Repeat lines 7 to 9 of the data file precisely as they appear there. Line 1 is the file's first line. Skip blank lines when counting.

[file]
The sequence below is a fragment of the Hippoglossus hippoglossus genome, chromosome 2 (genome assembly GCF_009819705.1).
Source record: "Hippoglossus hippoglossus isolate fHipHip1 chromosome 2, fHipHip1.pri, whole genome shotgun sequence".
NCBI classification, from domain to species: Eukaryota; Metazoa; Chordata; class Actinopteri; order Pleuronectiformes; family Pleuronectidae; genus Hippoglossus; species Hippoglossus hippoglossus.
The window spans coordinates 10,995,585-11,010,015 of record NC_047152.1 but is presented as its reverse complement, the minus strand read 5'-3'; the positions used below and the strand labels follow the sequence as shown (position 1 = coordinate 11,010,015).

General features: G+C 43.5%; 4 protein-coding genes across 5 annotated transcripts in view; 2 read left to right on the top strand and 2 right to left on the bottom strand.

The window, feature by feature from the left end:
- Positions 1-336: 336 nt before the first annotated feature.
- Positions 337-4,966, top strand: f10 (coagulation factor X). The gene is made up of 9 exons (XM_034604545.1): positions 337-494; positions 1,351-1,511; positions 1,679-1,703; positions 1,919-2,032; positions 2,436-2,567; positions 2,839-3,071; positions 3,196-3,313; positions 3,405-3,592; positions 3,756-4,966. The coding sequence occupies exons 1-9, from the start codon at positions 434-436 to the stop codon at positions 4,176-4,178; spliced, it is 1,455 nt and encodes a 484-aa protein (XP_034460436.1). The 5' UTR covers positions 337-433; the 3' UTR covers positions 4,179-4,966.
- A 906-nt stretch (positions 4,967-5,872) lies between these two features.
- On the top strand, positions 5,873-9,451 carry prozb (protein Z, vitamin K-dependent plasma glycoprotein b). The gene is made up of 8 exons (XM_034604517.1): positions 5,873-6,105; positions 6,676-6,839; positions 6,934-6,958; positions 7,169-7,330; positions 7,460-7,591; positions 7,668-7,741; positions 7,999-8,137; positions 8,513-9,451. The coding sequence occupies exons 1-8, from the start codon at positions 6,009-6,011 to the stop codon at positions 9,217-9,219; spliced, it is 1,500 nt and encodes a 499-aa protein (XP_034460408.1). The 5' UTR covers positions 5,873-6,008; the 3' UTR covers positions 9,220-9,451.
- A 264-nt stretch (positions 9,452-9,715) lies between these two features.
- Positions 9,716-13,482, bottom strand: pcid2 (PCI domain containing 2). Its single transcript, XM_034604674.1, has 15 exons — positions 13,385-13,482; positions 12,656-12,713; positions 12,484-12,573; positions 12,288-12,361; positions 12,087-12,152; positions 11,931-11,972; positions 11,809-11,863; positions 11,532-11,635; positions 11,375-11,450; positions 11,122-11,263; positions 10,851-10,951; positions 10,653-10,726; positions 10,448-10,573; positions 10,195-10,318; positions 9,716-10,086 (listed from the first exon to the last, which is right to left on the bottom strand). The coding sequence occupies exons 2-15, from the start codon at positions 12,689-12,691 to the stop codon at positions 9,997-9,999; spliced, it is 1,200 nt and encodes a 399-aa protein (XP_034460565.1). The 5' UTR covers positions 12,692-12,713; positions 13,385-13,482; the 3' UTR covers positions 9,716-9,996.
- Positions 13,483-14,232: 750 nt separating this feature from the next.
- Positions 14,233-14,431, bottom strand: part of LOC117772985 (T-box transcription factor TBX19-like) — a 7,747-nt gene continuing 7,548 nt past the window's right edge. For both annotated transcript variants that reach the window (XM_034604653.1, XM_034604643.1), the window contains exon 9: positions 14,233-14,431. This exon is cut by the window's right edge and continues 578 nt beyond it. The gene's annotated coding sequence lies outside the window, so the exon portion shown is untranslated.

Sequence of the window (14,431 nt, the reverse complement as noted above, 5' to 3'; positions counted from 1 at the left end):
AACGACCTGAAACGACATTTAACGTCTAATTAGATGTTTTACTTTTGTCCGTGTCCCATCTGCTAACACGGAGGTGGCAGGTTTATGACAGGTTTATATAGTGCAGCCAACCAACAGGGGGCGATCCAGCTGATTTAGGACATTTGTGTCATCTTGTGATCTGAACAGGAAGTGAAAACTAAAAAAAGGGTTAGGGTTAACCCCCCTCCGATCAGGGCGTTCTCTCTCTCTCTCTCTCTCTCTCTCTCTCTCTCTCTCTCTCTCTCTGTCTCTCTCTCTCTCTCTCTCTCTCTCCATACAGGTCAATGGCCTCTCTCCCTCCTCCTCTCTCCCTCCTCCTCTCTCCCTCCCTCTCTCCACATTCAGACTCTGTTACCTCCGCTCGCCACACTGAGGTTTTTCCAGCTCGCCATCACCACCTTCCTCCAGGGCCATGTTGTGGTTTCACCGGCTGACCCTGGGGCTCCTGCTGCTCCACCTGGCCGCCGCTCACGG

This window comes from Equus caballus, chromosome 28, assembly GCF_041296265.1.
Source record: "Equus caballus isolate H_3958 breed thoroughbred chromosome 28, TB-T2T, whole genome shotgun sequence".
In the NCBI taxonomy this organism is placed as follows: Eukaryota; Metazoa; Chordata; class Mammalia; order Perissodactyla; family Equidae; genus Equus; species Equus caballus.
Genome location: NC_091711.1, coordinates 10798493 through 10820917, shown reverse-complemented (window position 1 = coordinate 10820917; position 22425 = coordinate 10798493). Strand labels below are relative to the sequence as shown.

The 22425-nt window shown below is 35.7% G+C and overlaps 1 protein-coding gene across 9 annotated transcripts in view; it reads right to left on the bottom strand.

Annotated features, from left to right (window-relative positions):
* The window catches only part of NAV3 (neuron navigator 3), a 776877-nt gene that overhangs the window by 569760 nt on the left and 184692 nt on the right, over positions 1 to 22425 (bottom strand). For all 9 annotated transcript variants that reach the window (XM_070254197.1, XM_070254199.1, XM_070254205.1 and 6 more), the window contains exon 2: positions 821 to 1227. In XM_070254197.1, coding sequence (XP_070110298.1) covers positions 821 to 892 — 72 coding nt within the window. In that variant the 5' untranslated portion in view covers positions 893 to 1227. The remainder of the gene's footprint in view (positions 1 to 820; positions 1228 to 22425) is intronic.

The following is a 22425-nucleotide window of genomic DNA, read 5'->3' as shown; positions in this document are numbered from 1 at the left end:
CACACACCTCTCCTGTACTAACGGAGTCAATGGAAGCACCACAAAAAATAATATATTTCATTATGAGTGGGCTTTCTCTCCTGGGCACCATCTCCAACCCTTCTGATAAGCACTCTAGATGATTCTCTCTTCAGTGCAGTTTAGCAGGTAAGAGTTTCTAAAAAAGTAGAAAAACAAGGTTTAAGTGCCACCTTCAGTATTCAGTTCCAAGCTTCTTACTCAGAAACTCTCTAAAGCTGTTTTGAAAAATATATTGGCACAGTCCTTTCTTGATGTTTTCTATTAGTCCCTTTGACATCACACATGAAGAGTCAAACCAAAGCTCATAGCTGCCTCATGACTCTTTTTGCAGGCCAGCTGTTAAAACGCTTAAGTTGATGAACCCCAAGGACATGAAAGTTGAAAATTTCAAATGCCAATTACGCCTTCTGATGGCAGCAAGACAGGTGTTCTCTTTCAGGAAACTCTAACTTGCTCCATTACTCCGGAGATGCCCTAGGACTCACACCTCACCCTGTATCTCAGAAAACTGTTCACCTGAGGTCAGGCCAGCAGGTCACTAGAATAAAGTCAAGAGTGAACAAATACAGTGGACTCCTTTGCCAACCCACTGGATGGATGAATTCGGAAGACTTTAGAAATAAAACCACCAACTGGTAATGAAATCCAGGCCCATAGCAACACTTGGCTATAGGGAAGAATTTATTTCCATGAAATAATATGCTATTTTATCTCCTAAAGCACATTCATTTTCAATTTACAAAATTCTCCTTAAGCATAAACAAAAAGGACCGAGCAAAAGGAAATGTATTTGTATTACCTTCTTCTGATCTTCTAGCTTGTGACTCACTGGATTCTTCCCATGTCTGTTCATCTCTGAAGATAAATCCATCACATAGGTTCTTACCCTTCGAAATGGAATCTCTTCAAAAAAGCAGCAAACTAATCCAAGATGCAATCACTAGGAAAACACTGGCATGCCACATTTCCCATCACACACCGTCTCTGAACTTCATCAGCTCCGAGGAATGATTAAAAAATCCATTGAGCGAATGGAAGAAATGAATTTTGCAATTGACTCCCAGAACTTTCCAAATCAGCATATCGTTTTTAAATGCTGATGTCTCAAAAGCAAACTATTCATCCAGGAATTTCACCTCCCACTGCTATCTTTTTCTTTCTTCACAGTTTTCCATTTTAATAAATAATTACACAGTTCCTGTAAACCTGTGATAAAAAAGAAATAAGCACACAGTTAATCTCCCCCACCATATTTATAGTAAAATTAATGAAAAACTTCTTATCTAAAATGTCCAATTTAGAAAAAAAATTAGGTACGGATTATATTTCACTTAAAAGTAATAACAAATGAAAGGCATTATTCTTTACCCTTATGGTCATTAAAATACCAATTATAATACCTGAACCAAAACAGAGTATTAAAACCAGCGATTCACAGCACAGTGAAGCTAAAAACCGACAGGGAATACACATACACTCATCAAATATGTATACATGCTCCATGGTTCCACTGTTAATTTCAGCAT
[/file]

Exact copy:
- Positions 1-336: 336 nt before the first annotated feature.
- Positions 337-4,966, top strand: f10 (coagulation factor X). The gene is made up of 9 exons (XM_034604545.1): positions 337-494; positions 1,351-1,511; positions 1,679-1,703; positions 1,919-2,032; positions 2,436-2,567; positions 2,839-3,071; positions 3,196-3,313; positions 3,405-3,592; positions 3,756-4,966. The coding sequence occupies exons 1-9, from the start codon at positions 434-436 to the stop codon at positions 4,176-4,178; spliced, it is 1,455 nt and encodes a 484-aa protein (XP_034460436.1). The 5' UTR covers positions 337-433; the 3' UTR covers positions 4,179-4,966.
- A 906-nt stretch (positions 4,967-5,872) lies between these two features.